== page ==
Channing Tatum, be my husband and also my dad.
The stupid beautiful and also incredibly personable actor/dancer/jawline-extraordinaire was recently given the opportunity to write an open letter to women in Cosmopolitan, and decided to speak directly to his daughter, Everly.
His message is oh-so-sweet, oh-so-thoughtful and oh-so-sob-worthy.
Covering everything from how to approach sexuality, meeting her mother Jenna and finding true love, Channing hits some serious fatherly home runs.
He opens by picturing Everly reading this article someday, and what he hopes she takes away from it:
In honor of the launch of Magic Mike Live in Las Vegas, my friends at Cosmo generously invited me to write something for you. The more I thought about this, the more I thought about my daughter reading this article someday. I pictured her in her late teens or early 20s, hoping to explore and discover her sexuality and dreaming about finding true love. I tried to imagine the things I'd want her to read that would help her understand men and sex and partnership better, and at that moment, I realized a strange thing. I don't want her looking to the outside world for answers. My highest hope for her is just that she has the fearlessness to always be her authentic self, no matter what she thinks men want her to be.
He talks about his love story with Jenna, and how her confidence in knowing what she wanted helped him find confidence in love too.
I thought about when I first met Jenna. I knew our connection was really powerful, but I wasn't sure what our relationship was going to be. Then one day, Jenna just blurted out that she knew exactly what she wanted in life and she didn't have to look for it anymore because it was me. She had no idea what I'd say or how I'd react, but that was her truth. I remember feeling this incredible rush — it was the sexiest thing she'd ever done for me. I felt strength, because in that moment, she had accepted every part of me, the good and the bad. And I knew she wasn't auditioning me or hoping I'd meet some set of expectations. That radical authenticity of hers was what made me fall head over heels in love. Before I experienced it, I wouldn't have known how to ask for it. Now I know it's what I was always craving. And that's what I want for my daughter — to be expectation-less with her love and not allow preconceived standards to affect her, to ask herself what she wants and feel empowered enough to act on it.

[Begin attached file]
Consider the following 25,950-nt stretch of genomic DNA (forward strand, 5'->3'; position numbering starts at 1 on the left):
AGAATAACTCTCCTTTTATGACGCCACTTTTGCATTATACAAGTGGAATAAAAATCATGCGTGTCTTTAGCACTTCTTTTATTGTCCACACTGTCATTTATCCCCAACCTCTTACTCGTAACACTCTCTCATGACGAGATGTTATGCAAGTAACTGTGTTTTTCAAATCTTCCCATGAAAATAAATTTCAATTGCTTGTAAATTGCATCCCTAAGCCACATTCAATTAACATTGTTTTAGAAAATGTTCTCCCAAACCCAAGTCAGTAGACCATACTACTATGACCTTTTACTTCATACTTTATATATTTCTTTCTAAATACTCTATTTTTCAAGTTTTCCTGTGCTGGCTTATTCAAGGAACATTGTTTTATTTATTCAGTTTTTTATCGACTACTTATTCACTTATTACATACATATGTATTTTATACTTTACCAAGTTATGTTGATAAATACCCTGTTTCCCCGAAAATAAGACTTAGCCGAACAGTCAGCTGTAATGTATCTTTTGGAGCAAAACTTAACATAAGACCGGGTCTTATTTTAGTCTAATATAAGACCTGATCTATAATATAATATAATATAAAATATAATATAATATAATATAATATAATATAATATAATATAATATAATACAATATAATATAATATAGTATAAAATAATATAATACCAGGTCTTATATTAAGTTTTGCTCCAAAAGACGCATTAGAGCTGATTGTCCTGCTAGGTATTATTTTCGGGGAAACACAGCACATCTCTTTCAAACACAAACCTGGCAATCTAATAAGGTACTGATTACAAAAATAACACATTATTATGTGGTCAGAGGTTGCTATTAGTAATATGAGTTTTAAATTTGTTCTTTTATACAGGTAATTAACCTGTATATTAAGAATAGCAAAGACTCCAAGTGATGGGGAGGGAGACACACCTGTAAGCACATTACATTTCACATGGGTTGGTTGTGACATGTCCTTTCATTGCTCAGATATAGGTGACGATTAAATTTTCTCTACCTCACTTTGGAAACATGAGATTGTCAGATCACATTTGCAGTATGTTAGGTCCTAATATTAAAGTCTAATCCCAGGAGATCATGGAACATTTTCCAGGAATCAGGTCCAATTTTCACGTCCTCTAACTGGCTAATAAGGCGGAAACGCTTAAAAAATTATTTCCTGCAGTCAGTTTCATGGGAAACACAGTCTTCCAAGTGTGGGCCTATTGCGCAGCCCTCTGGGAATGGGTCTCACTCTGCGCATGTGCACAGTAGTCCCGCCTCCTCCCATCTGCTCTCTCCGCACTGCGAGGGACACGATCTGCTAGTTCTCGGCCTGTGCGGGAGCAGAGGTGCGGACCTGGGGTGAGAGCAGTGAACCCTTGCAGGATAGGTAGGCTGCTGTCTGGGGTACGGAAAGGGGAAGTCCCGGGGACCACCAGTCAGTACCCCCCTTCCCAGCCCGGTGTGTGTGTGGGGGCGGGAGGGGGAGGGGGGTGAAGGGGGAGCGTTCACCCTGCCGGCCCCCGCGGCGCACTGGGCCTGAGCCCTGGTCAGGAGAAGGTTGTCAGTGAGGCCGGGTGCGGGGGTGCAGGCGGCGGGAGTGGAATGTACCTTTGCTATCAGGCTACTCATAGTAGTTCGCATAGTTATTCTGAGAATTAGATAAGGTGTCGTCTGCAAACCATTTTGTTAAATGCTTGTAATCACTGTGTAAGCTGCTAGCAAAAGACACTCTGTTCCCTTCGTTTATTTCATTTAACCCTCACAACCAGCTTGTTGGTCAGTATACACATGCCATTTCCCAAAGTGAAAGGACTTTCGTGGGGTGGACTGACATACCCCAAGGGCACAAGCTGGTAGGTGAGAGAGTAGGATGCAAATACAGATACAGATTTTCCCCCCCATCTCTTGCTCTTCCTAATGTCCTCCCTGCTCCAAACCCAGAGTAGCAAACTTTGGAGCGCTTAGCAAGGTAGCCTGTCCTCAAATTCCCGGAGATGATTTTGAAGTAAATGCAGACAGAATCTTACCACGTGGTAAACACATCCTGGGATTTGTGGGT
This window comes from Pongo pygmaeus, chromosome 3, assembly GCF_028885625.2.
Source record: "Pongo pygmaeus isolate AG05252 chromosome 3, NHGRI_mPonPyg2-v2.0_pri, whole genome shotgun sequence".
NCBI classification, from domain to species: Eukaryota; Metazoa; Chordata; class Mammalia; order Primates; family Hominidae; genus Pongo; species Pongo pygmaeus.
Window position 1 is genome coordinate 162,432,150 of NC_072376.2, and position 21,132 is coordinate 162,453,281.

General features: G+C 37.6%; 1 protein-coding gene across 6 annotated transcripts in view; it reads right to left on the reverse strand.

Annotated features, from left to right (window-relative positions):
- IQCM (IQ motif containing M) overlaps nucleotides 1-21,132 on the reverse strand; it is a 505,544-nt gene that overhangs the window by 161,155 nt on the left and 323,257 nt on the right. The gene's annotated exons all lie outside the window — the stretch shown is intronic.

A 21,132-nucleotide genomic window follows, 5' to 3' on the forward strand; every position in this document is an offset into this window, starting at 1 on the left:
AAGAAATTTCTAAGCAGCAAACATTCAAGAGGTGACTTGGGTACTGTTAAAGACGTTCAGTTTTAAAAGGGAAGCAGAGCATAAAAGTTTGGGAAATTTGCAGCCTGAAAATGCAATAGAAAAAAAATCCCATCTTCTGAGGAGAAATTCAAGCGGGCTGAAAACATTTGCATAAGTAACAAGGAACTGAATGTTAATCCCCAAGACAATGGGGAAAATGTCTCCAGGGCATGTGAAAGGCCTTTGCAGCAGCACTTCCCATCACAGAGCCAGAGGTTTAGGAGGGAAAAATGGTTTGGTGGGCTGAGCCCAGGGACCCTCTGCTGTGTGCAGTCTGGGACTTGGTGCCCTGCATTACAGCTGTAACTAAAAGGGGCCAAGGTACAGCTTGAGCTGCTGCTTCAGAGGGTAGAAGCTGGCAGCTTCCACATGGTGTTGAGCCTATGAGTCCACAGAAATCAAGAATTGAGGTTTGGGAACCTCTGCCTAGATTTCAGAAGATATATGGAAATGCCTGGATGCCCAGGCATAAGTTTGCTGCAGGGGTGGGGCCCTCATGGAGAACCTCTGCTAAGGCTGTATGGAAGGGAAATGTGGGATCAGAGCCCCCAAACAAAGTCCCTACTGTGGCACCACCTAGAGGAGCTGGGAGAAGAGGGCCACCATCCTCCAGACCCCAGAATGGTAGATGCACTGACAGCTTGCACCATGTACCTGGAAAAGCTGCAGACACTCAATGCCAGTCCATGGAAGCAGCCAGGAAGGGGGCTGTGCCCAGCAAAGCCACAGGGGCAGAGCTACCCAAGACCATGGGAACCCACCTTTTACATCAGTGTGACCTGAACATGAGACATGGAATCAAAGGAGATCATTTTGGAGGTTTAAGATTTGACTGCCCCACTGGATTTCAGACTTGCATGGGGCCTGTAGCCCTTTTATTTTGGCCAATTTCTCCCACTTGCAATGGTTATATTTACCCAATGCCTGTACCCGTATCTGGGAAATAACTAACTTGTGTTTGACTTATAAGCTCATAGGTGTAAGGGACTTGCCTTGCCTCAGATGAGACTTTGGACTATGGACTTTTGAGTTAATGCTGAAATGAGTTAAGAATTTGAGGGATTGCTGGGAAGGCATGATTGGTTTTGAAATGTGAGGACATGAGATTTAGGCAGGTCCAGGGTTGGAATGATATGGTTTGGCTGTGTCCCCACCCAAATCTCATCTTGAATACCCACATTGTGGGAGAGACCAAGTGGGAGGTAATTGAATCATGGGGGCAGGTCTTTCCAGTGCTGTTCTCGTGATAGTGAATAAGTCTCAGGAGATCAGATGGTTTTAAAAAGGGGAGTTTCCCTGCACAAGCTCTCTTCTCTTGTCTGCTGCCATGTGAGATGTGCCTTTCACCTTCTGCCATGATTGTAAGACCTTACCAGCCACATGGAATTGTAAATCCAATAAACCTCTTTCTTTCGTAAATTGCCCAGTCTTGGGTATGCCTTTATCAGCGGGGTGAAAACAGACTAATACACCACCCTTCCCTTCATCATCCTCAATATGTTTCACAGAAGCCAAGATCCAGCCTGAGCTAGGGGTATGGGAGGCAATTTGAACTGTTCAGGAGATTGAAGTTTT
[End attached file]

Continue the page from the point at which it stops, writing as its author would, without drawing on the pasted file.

He says his one wish is for women everywhere to know they are "enough."
We all know that every one of us is different and has a unique road map to our heart. We learn how to navigate it by leaping into love with both feet and giving our full selves without expecting anything in return. So I guess if there's one thing that I think men wish women knew, it's just that they alone are enough. When more women start to truly feel this power in themselves, the world will become so magical, it makes my head hurt.
He concludes with how hopeful he is about his daughter growing up in a time where gender roles are fluid.
We live in a society that has trained men and women to play certain kinds of roles for a long time, and the beauty of this amazing moment we're living in is that we're finally starting to break free from those roles. Women, especially, are realizing that they no longer have to conform to certain standards of social and sexual behavior, and this changes what they need from men and the role of men in general.
AND cue the water works, everybody. * lights fade *
That's a wrap. Good work, everyone. Channing, we seriously love you.